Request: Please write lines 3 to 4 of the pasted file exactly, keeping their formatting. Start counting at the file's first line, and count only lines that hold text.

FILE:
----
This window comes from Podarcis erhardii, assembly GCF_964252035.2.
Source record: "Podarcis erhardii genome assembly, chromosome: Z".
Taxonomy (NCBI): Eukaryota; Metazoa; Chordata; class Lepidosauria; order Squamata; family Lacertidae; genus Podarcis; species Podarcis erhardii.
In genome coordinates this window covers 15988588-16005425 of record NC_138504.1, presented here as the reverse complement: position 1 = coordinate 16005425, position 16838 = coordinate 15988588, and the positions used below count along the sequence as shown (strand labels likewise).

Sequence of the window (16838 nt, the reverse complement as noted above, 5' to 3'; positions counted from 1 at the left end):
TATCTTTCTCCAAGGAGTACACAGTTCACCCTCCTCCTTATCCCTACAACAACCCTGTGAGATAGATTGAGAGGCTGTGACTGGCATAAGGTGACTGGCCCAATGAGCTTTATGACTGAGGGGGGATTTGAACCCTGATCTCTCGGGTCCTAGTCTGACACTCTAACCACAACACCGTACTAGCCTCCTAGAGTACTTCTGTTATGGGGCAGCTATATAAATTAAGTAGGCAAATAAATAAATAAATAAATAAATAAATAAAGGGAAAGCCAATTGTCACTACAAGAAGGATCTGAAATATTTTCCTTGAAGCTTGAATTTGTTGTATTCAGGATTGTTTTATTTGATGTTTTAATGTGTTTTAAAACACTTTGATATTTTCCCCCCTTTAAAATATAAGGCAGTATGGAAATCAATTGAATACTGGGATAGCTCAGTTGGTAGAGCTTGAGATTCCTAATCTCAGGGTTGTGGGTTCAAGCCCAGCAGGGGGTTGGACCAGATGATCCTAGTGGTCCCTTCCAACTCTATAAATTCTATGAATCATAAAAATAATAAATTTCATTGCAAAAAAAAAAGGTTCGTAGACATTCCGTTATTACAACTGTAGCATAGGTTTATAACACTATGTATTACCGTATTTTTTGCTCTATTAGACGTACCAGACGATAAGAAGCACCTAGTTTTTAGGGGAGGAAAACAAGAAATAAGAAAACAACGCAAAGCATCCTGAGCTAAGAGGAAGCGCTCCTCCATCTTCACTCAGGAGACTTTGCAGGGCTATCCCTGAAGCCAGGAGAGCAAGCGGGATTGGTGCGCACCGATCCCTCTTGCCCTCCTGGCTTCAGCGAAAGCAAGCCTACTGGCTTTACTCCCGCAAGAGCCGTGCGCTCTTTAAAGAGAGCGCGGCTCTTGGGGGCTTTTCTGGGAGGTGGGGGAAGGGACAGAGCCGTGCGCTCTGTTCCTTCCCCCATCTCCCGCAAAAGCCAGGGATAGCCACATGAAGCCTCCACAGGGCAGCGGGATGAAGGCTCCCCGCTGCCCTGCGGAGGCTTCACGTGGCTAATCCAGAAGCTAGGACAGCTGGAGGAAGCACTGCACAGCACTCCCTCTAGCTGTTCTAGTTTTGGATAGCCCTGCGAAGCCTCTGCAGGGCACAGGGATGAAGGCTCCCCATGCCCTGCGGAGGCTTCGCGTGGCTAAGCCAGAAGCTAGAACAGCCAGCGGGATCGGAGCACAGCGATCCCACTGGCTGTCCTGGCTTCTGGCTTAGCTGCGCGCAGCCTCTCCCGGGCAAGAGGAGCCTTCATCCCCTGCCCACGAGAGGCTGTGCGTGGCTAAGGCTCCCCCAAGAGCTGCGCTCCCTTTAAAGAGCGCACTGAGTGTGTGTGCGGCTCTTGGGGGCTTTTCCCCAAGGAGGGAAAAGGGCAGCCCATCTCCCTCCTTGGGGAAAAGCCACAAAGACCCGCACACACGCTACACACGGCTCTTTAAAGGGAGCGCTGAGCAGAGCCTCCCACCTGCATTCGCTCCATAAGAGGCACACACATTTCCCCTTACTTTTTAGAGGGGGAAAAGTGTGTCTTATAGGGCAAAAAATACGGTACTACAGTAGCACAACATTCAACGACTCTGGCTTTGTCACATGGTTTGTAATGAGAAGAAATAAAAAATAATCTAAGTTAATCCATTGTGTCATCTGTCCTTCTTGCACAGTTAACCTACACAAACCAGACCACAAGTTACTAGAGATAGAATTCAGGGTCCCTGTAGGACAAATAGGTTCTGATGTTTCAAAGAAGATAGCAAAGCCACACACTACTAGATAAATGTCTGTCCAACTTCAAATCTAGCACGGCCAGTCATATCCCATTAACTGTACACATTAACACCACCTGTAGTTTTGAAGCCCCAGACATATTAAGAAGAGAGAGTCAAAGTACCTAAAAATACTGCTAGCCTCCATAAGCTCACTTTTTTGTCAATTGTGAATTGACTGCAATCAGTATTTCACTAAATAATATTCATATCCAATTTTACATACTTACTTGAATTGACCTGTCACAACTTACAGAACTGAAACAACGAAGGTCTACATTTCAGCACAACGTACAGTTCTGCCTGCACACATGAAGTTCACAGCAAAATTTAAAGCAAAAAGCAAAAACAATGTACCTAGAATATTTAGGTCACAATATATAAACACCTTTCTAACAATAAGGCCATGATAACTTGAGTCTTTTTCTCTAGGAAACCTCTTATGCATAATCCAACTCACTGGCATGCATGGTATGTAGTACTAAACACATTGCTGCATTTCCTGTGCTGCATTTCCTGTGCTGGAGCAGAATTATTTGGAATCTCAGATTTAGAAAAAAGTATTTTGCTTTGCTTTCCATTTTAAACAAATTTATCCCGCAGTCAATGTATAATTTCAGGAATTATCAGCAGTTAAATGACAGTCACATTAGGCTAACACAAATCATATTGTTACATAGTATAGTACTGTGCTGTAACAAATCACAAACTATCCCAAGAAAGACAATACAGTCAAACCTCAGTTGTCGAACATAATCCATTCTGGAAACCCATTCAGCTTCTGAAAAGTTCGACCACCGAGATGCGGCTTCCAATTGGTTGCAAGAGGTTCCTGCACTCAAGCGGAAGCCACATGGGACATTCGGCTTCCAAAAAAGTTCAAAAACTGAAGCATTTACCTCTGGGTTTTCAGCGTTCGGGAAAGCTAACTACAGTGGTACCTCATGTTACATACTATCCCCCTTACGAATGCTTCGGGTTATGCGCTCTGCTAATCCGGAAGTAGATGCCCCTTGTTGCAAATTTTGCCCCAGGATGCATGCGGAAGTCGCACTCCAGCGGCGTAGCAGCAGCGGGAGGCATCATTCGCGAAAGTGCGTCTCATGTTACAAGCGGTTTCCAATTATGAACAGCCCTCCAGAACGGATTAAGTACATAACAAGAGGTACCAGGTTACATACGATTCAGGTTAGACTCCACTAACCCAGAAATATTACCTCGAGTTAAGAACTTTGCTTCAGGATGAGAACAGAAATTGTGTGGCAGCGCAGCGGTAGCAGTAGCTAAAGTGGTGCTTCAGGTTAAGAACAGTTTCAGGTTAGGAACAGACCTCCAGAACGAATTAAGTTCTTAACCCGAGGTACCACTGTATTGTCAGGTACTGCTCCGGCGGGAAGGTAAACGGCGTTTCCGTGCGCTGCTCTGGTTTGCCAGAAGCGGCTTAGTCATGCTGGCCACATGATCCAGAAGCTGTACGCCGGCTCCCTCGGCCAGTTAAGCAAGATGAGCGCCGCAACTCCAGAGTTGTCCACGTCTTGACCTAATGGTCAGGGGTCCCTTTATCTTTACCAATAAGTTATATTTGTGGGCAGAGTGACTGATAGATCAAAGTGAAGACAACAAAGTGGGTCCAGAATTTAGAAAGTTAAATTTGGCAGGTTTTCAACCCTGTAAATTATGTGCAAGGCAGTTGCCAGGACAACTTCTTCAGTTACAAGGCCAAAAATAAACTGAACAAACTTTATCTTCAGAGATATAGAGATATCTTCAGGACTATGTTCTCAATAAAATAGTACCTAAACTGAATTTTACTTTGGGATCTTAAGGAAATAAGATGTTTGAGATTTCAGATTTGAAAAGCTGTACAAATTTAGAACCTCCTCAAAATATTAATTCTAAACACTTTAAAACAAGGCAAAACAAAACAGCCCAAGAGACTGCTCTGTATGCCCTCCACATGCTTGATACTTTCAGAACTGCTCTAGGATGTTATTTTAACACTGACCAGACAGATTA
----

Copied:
Taxonomy (NCBI): Eukaryota; Metazoa; Chordata; class Lepidosauria; order Squamata; family Lacertidae; genus Podarcis; species Podarcis erhardii.
In genome coordinates this window covers 15988588-16005425 of record NC_138504.1, presented here as the reverse complement: position 1 = coordinate 16005425, position 16838 = coordinate 15988588, and the positions used below count along the sequence as shown (strand labels likewise).